Trump’s executive order was a stunning reversal
Here was Trump signing that executive order yesterday: “So we're gonna have strong, very strong borders, but we're going to keep the families together. I didn't like the sight or the feeling of families being separated.”
- One, it was PRECISELY his administration’s policy to separate families — to deter illegal immigration.
Attorney General Jeff Sessions:
“I have put in place a ‘zero tolerance’ policy for illegal entry on our Southwest border. If you cross this border unlawfully, then we will prosecute you. It’s that simple. If you smuggle illegal aliens across our border, then we will prosecute you. If you are smuggling a child, then we will prosecute you and that child will be separated from you as required by law.” (Speech in San Diego, Calif., May 7, 2018)
(Emphasis is ours.)
White House Chief of Staff John Kelly:
NPR: Family separation stands as a pretty tough deterrent.
Kelly: It could be a tough deterrent — would be a tough deterrent. A much faster turnaround on asylum seekers.
NPR: Even though people say that's cruel and heartless to take a mother away from her children?
Kelly: I wouldn't put it quite that way. The children will be taken care of — put into foster care or whatever. But the big point is they elected to come illegally into the United States and this is a technique that no one hopes will be used extensively or for very long. (NPR interview, May 11, 2018)
- Two, Trump BLAMED DEMOCRATS for the policy of separating migrant children from their families.
“No, I hate it, I hate the children being taken away. The Democrats have to change their law. That's their law — That's the Democrat's law. We can change it tonight. We can change it right now. I will leave here -- no, no, you need their votes. You need their votes.”
More: “The Democrats forced that law upon our nation. I hate it. I hate to see separation of parents and children.” (Trump press scrum, June 15, 2018)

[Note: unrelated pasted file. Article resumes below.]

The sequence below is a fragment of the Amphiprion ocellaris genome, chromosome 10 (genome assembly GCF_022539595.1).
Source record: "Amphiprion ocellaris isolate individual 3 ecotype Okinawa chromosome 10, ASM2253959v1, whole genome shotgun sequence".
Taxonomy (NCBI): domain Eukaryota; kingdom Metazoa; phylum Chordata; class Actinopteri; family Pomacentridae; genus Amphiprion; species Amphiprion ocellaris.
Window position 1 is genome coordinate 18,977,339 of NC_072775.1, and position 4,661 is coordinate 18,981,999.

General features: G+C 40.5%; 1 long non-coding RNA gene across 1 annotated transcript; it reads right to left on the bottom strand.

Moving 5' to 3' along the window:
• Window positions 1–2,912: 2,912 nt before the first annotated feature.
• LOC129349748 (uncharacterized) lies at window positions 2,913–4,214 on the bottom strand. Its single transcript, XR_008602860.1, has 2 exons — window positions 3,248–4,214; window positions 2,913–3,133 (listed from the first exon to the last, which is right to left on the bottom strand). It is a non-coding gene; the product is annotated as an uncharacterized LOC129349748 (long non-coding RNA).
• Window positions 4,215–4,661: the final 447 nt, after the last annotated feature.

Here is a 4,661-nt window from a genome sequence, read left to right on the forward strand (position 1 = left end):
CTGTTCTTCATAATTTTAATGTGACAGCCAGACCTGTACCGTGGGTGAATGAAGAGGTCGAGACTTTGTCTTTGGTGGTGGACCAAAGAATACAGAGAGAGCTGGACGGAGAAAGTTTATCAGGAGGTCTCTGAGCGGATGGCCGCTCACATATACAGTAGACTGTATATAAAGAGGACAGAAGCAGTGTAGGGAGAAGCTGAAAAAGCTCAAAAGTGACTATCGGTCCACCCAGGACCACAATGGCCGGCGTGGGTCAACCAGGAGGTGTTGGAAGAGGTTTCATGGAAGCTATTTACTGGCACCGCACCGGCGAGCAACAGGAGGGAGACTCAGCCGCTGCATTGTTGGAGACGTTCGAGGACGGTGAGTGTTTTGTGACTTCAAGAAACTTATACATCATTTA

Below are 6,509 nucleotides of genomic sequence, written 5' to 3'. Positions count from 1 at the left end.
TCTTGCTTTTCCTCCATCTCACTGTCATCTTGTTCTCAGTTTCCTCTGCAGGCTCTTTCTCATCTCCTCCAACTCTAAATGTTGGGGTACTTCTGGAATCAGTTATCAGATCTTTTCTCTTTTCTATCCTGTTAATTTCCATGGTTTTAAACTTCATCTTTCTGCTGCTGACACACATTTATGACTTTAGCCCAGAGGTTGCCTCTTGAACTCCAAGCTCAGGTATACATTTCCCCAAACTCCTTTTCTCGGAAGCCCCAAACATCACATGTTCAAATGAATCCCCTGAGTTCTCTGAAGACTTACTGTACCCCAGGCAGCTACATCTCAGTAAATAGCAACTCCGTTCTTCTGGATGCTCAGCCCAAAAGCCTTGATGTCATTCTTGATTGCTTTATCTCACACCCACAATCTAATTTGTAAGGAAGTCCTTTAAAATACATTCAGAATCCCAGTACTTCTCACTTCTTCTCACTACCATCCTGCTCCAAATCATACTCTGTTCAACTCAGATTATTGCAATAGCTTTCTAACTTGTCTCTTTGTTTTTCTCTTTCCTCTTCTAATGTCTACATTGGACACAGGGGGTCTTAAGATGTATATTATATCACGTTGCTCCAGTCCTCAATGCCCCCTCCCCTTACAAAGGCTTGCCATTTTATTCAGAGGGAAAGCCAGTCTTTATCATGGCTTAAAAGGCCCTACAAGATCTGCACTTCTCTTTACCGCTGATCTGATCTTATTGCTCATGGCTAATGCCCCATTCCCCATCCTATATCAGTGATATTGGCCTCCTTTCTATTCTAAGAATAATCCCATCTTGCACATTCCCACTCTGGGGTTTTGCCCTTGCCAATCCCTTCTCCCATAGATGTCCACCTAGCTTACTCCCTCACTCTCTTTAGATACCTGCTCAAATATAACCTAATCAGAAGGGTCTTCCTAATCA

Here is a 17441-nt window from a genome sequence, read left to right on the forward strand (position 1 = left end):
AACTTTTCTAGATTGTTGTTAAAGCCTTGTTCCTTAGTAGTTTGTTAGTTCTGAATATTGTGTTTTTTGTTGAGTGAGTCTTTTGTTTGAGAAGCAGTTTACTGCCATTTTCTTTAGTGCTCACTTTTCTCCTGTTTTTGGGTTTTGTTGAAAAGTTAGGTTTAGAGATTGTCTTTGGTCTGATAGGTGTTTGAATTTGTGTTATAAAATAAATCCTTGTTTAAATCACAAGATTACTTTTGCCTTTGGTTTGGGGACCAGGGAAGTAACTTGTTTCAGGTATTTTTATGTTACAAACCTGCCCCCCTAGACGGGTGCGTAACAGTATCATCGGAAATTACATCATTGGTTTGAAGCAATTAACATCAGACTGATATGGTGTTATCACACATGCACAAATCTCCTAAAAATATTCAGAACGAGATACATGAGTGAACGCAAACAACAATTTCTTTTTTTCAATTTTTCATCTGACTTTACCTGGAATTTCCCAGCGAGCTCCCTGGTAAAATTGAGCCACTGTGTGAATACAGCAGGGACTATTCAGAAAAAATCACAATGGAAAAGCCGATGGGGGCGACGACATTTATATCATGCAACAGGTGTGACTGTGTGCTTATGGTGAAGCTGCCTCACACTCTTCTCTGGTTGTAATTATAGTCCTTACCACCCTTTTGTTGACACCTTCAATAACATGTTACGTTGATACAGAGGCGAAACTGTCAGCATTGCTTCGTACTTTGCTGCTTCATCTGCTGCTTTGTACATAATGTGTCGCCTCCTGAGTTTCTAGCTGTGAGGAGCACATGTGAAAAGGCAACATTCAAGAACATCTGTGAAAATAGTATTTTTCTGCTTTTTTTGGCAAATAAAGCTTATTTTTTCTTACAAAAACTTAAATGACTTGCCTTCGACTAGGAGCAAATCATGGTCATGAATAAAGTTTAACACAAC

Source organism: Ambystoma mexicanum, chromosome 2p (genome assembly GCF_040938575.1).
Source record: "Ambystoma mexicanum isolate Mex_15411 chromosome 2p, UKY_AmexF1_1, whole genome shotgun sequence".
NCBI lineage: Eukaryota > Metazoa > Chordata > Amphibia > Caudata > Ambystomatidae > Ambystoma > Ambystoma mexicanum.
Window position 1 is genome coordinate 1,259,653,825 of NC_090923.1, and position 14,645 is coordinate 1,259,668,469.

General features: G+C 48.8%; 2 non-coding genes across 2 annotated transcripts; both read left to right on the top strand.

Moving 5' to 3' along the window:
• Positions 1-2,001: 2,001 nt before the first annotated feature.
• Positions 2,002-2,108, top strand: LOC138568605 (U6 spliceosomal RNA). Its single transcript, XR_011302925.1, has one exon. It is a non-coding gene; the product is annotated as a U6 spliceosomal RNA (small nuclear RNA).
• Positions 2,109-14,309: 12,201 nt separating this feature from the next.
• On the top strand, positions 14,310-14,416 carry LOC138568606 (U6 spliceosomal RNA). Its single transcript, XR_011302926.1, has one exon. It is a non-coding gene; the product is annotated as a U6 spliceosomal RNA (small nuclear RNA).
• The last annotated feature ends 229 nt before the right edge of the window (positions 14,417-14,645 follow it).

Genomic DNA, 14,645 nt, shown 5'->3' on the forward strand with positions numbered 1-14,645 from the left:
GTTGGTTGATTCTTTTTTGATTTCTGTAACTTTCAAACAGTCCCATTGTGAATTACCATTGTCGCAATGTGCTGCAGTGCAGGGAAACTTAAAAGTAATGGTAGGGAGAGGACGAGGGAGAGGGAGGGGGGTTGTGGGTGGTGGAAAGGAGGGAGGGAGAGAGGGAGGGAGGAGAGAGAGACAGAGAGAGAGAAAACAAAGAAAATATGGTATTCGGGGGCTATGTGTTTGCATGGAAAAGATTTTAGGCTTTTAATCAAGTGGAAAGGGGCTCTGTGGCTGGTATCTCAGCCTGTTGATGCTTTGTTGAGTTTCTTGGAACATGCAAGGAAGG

- And three, DHS Secretary Nielsen argued that only Congress could fix the problem; the administration’s hands were tied.
“Until these loopholes are closed by Congress, it is not possible, as a matter of law, to detain and remove whole family units who arrive illegally in the United States. Congress and the courts created this problem, and Congress alone can fix it.” (White House press briefing, June 18, 2018)
Michael Bloomberg will spend millions to help Democrats win the House
“Mr. Bloomberg — a political independent who has championed left-of-center policies on gun control, immigration and the environment — has approved a plan to pour at least $80 million into the 2018 election, with the bulk of that money going to support Democratic congressional candidates, advisers to Mr. Bloomberg said,” the New York Times reports.
Bloomberg explains his decision in a Boston Globe op-ed. “Republicans in Congress have had almost two years to prove they could govern responsibly. They failed. As we approach the 2018 midterms, it’s critical that we elect people who will lead in ways that this Congress won’t — both by seeking to legislate in a bipartisan way, and by upholding the checks and balances that the Founding Fathers set up to safeguard ethics, prevent the abuse of power, and preserve the rule of law. And so this fall, I’m going to support Democrats in their efforts to win control of the House.”
“To be clear: I have plenty of disagreements with some Democrats, especially those who seek to make this election about impeachment. Nothing could be more irresponsible. But I believe that ‘We the People’ cannot afford to elect another Congress that lacks the courage to reach across the aisle and the independence to assert its constitutional authority.”
Dems get some good polling news in two key Senate races — West Virginia and Wisconsin
In West Virginia, a Monmouth poll shows Sen. Joe Manchin, D-W.V., leading Republican Patrick Morissey among likely voters assuming a standard midterm turnout (50 percent to 43 percent), as well as assuming a Democratic surge (51 percent to 42 percent).
And in Wisconsin, a Marquette Law School poll has Sen. Tammy Baldwin, D-Wis., ahead of GOP challengers Leah Vukmir (49 percent to 40 percent among registered voters) and Kevin Nicholson (50 percent to 39 percent).
One of the big stories that got lost during all the focus on the controversial Don Blankenship: Republicans didn’t nominate their worst Senate candidate. But they also didn’t nominate their best.